Let me be more clear. Whether you call yourself a liberal, conservative, moderate, realist, globalist, humanist or environmentalist in your position on Iraq, if you hold both the following statements to be true you are not making a logical arguement:

"Iraq and Al Qaeda have no relationship."

"If we hadn't been involved in Iraq, AQ and its associates wouldn't be bombing Madrid and London."

The second statement invalidates the first.

If you believe that Iraq and AQ have no relationship, then you also must also believe the London and Madrid bombings were carried out for some other reason and may have occurred regardless of our involvement in Iraq.

On the other hand, if you believe the London and Madrid bombings result from the war in Iraq, then you directly link AQ to the Iraq war.

You cannot have it both ways.

Intelligent people can debate the nature of the relationship - AQ tied to Hussein's government, AQ wants the infidels out of the Holy Land, AQ fear of a working democracy in the Middle East, etc. We're dealing with a very complex problem and there are many relationships that must be identified and optimized to solve it. But to move the discussion forward, we must remove those who say there was no relationship (and thus no positive effect on AQ could come from the invasion), while simultaneously blaming the Iraq war for the bombings, from the arena of serious debate.

Posted by: Kevin at July 10, 2005 03:28 PM | Permalink to this comment Permalink

Kevin, the answer to your conundrum is quite simple. Many Iraq critics believe that there was no link between Iraq and al queda PRIOR to OIF, but plenty of linkage AFTER OIF. Nothing inconsistent about that at all -- you CAN have it both ways. For example, one organization that agrees with that assessment is the CIA.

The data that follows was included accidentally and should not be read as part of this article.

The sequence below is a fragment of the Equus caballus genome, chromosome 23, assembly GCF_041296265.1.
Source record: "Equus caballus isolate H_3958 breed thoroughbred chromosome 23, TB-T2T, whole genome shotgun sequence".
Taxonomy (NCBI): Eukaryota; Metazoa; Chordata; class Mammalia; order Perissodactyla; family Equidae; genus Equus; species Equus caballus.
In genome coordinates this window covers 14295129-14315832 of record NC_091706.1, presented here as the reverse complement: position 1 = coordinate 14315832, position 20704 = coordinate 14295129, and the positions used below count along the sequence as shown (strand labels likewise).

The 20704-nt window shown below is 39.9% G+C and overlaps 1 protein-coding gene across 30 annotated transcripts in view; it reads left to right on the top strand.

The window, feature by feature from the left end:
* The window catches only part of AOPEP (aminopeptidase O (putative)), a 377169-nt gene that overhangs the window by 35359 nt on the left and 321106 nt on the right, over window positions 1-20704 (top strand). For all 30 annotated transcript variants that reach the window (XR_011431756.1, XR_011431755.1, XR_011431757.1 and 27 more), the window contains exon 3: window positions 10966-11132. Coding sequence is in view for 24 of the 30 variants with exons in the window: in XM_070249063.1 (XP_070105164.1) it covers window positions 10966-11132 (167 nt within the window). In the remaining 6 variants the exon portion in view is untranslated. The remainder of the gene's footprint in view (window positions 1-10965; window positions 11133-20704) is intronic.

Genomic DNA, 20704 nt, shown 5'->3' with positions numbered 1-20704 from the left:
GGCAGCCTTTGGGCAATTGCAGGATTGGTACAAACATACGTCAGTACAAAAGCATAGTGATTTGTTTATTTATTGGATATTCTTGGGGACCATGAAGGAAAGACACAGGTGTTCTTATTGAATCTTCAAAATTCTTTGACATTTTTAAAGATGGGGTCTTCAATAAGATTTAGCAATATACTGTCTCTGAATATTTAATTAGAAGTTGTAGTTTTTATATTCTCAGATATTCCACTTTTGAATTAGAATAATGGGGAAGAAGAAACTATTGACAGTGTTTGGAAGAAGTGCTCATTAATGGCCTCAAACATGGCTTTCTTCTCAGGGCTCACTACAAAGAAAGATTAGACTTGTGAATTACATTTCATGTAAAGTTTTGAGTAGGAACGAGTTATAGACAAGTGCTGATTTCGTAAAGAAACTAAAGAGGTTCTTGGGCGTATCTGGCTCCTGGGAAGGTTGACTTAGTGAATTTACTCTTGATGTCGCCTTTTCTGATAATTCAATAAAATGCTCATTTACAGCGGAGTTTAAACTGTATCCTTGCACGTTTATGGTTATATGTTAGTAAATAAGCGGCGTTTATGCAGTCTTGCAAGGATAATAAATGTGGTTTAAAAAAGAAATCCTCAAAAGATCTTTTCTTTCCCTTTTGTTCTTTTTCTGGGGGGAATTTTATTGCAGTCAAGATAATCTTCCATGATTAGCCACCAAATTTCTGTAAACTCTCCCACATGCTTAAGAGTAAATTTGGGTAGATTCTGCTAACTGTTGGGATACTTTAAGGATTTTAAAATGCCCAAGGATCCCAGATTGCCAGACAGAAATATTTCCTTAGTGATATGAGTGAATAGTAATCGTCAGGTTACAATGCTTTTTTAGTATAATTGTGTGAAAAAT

Posted by: POTUS B at July 10, 2005 04:30 PM | Permalink to this comment Permalink

Kevin, again: On the other hand, if you believe the London and Madrid bombings result from the war in Iraq, then you directly link AQ to the Iraq war.

But for your argument to have any meaning, you have to make the distinction between pre- and post-invasion Iraq. I don't (and I think most don't, though I've no doubt you'll be able to dig up some quotes to the contrary) doubt that there's a connection NOW between al Qaeda and people in operating in Iraq. I do, however, strongly question the notion that there was any connection between Saddam Hussein and al Qaeda BEFORE the invasion.

Again, I have no doubt you'll bring up that Zarqwai (sp?) was apparently physically in Iraq during Saddam's reign. But I've seen no compelling evidence that he had particularly strong ties to either Osama bin Laden or the Hussein regime. In fact, wasn't he in any area of Iraq controlled by anti-Saddam forces?

Posted by: NYCmoderate at July 10, 2005 04:33 PM | Permalink to this comment Permalink

I am surprised they bombed London................it is a second home to most Arabs and is the centre of the Arabic Press, Al-Jazeera, and most Arab dissident/terror groups................strange to foul their own nest and must have been terribly disappointing to MI6.

I suppose they will go for Warsaw next. Personally Iraq is a red-herring, these loons always find a reason ex-post for their love of violence and killing and they like to do it in the shadows.